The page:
That day, Rachel had extracted a simple promise from Mae; the girl vowed not to let her hygiene deteriorate again. It had been a small start, but as Hilda said, "You do what you can." Mae had kept her part of the bargain, returning every two months for a haircut and a check-in. Within four months she had gotten out of the abusive relationship and moved in with some girlfriends. After that, she had enrolled in evening classes, formed a band with some friends, and earned a promotion at work. At this point, all of the stylists had some knowledge of her past, and they joined in to celebrate her progress.
Rachel kept quiet for a moment, savoring the ladies' love for Mae.
"Wait," Sondra said, lifting her gaze from her scissors. "You're playing here on the square for Memorial Day?"
Mae nodded, her fiery-red hair bobbing as she shared the details of her band's upcoming gigs at farmers' markets and charity events. Most of the women in the shop were watching now, interested, promising to attend.
"Well, now you've got the right hairstyle to be a performer," Hilda said. "Very dramatic."
Mae tilted her head to one side, peering shyly from behind a lock of hair. "Thanks."
"Good luck to you, young lady," called one elderly customer, Trish Dwyer's mother, Hazel, and the group joined in a chorus of cheerful good-byes as Mae headed out.
"Rihanna's got nothing on her!" someone commented. "She's adorable."
"Right? She's got a great energy," Rachel said. "I can't wait to see her perform." It was moments like these that kept Rachel Whalen in the game at the hair salon she owned in the Portland suburb of Timbergrove. Rachel recognized the fact that women came to her because she was equal parts truth-teller and ass-kicker, and she knew they came to the salon because it was one place in town where they could get what they needed. Love and advice, therapy and transformation, all for the price of a haircut. This was how they rolled.
Her bit of euphoria was cut short when she checked the appointment book and saw that Tootsie Dover, grand dame of Timbergrove, was up next. The older woman with a penchant for plastic surgery and wine was one of the few customers who enjoyed reminding Rachel that she worked in a service profession. After an hour or two with Tootsie, Rachel felt like one of the scullery maids in Downton Abbey.
As usual, Tootsie was late. Rachel looked up from the appointment book, hoping to steal a minute to catch up with KJ, as Tootsie slinked in, jaw clenched and shoulders back in that imperious stance. All that was missing was her royal scepter.
"Hey, there. How's it going?" Rachel flashed her usual smile, extending a casual greeting as she came around the reception desk and pointed Tootsie toward her station.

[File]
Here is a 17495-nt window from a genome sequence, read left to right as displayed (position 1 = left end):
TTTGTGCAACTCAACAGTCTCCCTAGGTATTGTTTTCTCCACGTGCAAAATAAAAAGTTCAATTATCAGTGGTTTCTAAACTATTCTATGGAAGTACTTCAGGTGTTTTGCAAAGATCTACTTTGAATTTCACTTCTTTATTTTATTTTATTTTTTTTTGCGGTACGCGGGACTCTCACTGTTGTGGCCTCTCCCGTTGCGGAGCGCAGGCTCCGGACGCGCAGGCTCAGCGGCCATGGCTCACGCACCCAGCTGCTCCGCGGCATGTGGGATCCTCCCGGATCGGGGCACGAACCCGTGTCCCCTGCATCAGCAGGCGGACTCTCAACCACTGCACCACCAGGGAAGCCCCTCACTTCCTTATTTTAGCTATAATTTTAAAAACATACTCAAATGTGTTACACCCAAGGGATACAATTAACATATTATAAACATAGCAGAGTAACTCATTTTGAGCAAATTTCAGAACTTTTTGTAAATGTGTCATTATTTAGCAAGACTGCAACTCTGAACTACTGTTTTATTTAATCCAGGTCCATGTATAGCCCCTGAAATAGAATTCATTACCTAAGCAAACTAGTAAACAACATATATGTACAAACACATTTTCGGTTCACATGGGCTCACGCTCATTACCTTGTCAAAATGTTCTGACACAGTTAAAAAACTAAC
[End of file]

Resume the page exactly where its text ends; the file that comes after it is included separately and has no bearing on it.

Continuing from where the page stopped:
"I'm so busy I hardly have time to breathe," Tootsie muttered, her puffy lips barely moving. A few years back she had gotten some sort of implants that made her lips bulbous and swollen. For months Rachel had thought of a bad bee sting reaction whenever she'd looked at Tootsie. "I'm trying to plan a European vacation and it's so hard to get what you want these days."
"I can imagine." Rachel did not have that problem. The last vacation she had taken was with her boys at the coast, and even there they had stayed in a friend's cottage. "Can I get you something to drink? Coffee or tea? Wine or soda?"
As usual, Tootsie wanted wine. While Tootsie switched her blouse for a gown, Rachel poured a hefty goblet of white wine. Tootsie took the glass without acknowledgment. You're welcome. Since when did money become an excuse for lacking manners?
With a small flourish, Rachel wrapped the cape around Tootsie. As she moved she caught a glimmer of silver in the part of her own dark hair. Damn. Time to freshen up her own roots. Usually Ariel helped her out with that, but her friend had been busy lately, coaching kids for the spring show.
"I'm looking for a little wow factor." Tootsie tipped up her well-sculpted nose and swirled her glass of white wine as Rachel pumped the chair higher. "Can we go blonder this time?"
Any blonder and your head is going to glow in the dark, Rachel thought, though she bit the words back. Some women wanted to hear the truth, but Tootsie Dover was not one of them. And if Rachel Whalen had learned anything in twenty years of styling hair, it was to give the customer what she wanted.
"We can put more umber into the golden highlights," Rachel suggested. "That will give it more contrast, more shine."
"I want that instant bling thing. That sparkle and pop, you know? I want people to notice when I walk into a room."
You mean, when you stumble in, Rachel thought, pretending to ponder a strand of the woman's hair. It was the consultation, the moment when Rachel listened, then proposed a fabulous transformation of her client's hair and, hence, life. Not everyone went for the dramatic consult. Some wanted just a trim, a color touch-up, a little chitchat, and a couple of laughs. But Tootsie always demanded the deluxe package: flattery, ass-kissing, and a magical transformation.
"I have some product with gold sparkles in it."
The plump lips curled into a beak that reminded Rachel of Donald Duck's. "I want that. Pour it on."
"And we can finish with a Brazilian blowout."
One of Tootsie's painted brows arched as she sipped the wine. "Mmm. What the hell is that?"
"A deep conditioning treatment we use after the color. It adds a layer of protective protein that gives your hair a smooth, healthy sheen. Lasts for weeks, and it'll bring out that golden-honey glow in your hair."
"Yes, yes. Do that, too."